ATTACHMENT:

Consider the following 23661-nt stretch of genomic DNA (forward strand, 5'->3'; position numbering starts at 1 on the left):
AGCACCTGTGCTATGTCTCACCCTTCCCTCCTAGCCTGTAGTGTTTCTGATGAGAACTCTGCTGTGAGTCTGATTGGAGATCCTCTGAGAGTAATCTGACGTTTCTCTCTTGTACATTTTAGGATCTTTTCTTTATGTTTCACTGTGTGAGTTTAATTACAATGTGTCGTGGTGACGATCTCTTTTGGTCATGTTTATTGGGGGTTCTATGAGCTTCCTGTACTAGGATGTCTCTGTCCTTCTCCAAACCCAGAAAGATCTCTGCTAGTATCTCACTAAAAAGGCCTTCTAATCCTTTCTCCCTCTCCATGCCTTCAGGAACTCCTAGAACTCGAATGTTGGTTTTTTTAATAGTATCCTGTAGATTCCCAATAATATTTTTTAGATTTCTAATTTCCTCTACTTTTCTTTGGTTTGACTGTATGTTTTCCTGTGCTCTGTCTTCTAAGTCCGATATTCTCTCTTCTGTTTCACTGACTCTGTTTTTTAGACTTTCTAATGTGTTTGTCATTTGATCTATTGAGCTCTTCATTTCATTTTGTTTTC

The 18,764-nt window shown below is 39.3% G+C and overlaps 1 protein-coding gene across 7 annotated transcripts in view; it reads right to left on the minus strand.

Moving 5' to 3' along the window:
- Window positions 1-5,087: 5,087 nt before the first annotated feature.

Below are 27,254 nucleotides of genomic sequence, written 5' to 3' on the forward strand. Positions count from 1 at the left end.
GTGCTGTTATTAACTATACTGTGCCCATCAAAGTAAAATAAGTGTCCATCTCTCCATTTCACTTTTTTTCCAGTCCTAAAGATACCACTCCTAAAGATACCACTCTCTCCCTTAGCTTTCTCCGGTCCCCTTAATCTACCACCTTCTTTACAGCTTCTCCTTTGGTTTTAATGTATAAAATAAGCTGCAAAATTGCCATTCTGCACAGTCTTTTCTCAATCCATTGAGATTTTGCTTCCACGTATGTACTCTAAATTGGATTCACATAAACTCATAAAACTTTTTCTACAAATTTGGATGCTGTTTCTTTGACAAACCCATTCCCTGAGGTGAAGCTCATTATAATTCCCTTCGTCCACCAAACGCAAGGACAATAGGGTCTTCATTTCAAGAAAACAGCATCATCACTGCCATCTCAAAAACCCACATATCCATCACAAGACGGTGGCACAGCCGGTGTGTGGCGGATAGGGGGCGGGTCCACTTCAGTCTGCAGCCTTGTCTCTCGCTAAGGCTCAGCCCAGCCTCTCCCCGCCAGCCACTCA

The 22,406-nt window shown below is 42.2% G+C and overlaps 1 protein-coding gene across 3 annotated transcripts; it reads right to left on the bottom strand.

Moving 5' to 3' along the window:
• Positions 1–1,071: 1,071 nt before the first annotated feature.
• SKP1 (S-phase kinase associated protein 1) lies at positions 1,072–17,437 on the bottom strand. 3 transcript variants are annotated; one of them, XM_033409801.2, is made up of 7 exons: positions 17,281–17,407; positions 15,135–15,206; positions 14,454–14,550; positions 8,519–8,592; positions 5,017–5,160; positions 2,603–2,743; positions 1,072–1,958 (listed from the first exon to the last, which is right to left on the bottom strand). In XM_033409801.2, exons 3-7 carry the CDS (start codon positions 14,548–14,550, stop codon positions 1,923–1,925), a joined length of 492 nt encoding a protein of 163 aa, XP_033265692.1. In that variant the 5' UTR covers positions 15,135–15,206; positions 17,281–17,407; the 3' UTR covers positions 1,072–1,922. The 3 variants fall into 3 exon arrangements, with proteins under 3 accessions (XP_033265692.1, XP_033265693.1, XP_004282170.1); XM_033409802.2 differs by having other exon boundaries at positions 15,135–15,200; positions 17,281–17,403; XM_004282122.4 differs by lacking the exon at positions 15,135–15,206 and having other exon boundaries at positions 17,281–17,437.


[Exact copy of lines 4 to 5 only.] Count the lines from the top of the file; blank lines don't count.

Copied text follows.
Moving 5' to 3' along the window:
- Window positions 1-5,087: 5,087 nt before the first annotated feature.